Keep Yourself Safe Through
The introduction and continued use of vaccines has dramatically reduced rates of bacterial and viral infection which could have lead to sepsis. It is important for everyone, but especially children, to keep up-to-date on their vaccines. Talk to your family doctor if you’re not sure when you or your children require vaccinations.
The flu shot is an annual vaccine which is meant to fight the rapidly-mutating influenza virus. It is recommended that all people get their flu shots as influenza may progress to sepsis.
Washing hands frequently with soap and water can prevent the spread of infectious agents. Make sure to wash the front and back of both hands, between your fingers, and under your nails.
Doctors recommend washing your hands before a meal, after using the washroom, before interacting with an infant, and if your hands are visibly dirty. In other cases, hand sanitizer may be used as a substitute.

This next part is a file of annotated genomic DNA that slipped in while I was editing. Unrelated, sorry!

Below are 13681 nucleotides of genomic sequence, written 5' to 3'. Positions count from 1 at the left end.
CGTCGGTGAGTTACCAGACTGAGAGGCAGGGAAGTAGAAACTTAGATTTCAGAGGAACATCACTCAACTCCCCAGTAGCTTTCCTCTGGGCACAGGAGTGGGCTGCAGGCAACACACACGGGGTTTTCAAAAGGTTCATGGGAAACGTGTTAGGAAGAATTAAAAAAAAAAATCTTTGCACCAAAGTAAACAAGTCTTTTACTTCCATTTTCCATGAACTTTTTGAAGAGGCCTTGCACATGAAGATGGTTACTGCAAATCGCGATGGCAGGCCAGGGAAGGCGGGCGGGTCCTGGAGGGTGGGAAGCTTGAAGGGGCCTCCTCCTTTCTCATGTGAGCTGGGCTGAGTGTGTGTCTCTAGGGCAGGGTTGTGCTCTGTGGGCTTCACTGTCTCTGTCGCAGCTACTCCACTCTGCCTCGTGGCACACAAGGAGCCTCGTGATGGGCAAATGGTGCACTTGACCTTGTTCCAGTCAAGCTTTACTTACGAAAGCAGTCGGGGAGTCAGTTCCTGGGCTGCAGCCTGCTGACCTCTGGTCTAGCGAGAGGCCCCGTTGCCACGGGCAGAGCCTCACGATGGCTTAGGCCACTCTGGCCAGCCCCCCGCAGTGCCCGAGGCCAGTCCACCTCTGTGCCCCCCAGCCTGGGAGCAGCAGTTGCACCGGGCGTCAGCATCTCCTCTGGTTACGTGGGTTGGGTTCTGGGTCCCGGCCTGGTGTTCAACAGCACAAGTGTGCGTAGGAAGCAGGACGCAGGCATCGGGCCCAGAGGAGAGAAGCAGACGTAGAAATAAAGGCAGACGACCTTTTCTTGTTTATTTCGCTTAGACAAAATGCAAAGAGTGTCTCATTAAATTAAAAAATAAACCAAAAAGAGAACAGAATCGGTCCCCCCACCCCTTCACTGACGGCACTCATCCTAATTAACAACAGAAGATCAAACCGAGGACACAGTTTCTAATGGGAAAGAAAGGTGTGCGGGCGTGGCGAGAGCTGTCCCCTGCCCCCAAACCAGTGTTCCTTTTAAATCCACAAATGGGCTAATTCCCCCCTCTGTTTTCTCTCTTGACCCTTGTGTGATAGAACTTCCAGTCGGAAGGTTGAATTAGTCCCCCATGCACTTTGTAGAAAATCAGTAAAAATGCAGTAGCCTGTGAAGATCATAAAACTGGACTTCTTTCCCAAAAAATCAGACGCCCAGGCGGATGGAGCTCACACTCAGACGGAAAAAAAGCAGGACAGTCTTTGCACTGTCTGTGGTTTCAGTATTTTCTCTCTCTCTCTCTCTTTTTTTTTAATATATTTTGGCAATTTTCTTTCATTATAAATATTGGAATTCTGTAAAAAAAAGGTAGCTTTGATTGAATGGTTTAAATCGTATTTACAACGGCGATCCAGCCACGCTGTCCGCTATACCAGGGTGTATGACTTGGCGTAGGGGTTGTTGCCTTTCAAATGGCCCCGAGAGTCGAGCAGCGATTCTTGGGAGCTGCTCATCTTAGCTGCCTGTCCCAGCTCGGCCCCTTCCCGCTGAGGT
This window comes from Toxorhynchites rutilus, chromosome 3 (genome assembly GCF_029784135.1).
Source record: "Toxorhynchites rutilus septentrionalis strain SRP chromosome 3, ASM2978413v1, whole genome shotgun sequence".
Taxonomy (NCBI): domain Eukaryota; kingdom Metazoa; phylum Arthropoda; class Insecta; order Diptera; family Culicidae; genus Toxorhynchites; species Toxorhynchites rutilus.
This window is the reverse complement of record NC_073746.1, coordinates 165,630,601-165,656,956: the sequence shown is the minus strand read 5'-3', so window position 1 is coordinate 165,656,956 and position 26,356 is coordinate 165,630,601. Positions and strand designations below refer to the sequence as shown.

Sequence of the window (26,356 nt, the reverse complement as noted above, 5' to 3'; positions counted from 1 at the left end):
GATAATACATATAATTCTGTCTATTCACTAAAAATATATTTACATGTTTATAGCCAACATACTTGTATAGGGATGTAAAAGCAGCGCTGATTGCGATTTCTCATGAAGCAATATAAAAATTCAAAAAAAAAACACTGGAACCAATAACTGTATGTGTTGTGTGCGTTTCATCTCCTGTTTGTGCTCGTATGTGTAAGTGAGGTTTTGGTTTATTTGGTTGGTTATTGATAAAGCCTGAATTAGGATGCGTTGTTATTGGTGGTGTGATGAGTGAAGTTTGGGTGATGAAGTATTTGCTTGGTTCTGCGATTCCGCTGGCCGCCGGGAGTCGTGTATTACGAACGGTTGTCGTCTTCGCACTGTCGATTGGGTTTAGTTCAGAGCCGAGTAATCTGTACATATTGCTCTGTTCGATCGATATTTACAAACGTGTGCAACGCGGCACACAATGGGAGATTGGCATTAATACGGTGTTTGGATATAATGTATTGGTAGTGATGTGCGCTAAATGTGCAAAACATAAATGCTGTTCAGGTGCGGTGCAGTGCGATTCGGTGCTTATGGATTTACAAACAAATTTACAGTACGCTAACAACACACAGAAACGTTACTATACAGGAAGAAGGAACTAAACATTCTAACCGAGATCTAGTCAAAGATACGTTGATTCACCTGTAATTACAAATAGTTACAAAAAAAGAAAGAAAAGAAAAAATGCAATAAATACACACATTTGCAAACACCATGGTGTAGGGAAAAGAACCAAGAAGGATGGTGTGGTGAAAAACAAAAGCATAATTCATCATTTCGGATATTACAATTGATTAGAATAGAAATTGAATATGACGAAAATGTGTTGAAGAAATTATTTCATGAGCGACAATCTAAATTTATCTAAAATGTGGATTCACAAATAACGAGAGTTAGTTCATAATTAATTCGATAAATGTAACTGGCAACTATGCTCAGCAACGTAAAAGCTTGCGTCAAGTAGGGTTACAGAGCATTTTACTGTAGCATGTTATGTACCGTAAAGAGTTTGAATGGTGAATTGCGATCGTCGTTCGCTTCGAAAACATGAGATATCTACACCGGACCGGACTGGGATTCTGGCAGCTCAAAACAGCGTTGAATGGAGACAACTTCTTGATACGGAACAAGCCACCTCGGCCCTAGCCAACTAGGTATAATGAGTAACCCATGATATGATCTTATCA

Untreated infections are the primary cause of sepsis. Spotting infection early greatly reduces your risk of developing the condition.
Make sure to treat all wounds appropriately, keeping small and shallow wounds washed and covered. Larger and deeper injuries may need stitches, and you should seek a medical professional for advice and treatment. Be sure to inspect your wounds closely for signs of infection.
You can remember the signs of infection by the acronym SHARP:
S welling around the wound
H eat or pulsing from the area
A ches and pains at the site
R edness of surrounding skin
P us draining from the injury
If you have a bacterial infection and have already seen a doctor, you have probably been prescribed antibiotics. It is important to take this medication as recommended -- at the required time each day, with or without food. Take the full dose you are prescribed, even if you start to feel better part-way through. Never share antibiotics with family or friends.
If 72 hours have passed and your infection isn’t going away or is getting worse, seek a medical professional immediately. You may need to be treated with another type of antibiotic.